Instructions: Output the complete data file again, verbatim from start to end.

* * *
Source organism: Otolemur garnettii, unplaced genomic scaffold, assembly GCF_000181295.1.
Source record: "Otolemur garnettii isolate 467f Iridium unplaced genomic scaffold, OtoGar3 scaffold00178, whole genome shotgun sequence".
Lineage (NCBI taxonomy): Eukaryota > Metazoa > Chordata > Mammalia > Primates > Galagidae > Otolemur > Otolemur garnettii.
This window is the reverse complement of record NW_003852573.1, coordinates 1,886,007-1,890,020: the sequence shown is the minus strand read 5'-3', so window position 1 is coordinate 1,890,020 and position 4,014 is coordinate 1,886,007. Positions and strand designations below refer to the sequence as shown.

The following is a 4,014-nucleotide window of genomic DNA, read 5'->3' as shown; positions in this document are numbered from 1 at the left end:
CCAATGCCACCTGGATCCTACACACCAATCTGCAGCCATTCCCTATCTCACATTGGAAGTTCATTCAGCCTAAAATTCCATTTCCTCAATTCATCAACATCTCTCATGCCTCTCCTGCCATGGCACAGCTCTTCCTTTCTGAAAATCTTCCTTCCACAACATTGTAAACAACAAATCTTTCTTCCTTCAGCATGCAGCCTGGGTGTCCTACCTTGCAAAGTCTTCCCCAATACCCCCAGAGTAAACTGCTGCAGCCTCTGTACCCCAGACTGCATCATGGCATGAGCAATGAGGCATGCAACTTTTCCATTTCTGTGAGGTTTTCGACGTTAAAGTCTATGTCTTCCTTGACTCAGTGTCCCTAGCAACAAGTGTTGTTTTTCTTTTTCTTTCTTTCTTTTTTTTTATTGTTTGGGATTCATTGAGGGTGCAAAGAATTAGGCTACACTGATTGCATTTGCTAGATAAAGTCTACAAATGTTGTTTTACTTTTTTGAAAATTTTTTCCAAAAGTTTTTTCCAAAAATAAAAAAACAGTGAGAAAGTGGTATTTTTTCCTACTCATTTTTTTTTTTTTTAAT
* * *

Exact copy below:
Source organism: Otolemur garnettii, unplaced genomic scaffold, assembly GCF_000181295.1.
Source record: "Otolemur garnettii isolate 467f Iridium unplaced genomic scaffold, OtoGar3 scaffold00178, whole genome shotgun sequence".
Lineage (NCBI taxonomy): Eukaryota > Metazoa > Chordata > Mammalia > Primates > Galagidae > Otolemur > Otolemur garnettii.
This window is the reverse complement of record NW_003852573.1, coordinates 1,886,007-1,890,020: the sequence shown is the minus strand read 5'-3', so window position 1 is coordinate 1,890,020 and position 4,014 is coordinate 1,886,007. Positions and strand designations below refer to the sequence as shown.

The following is a 4,014-nucleotide window of genomic DNA, read 5'->3' as shown; positions in this document are numbered from 1 at the left end:
CCAATGCCACCTGGATCCTACACACCAATCTGCAGCCATTCCCTATCTCACATTGGAAGTTCATTCAGCCTAAAATTCCATTTCCTCAATTCATCAACATCTCTCATGCCTCTCCTGCCATGGCACAGCTCTTCCTTTCTGAAAATCTTCCTTCCACAACATTGTAAACAACAAATCTTTCTTCCTTCAGCATGCAGCCTGGGTGTCCTACCTTGCAAAGTCTTCCCCAATACCCCCAGAGTAAACTGCTGCAGCCTCTGTACCCCAGACTGCATCATGGCATGAGCAATGAGGCATGCAACTTTTCCATTTCTGTGAGGTTTTCGACGTTAAAGTCTATGTCTTCCTTGACTCAGTGTCCCTAGCAACAAGTGTTGTTTTTCTTTTTCTTTCTTTCTTTTTTTTTATTGTTTGGGATTCATTGAGGGTGCAAAGAATTAGGCTACACTGATTGCATTTGCTAGATAAAGTCTACAAATGTTGTTTTACTTTTTTGAAAATTTTTTCCAAAAGTTTTTTCCAAAAATAAAAAAACAGTGAGAAAGTGGTATTTTTTCCTACTCATTTTTTTTTTTTTTAAT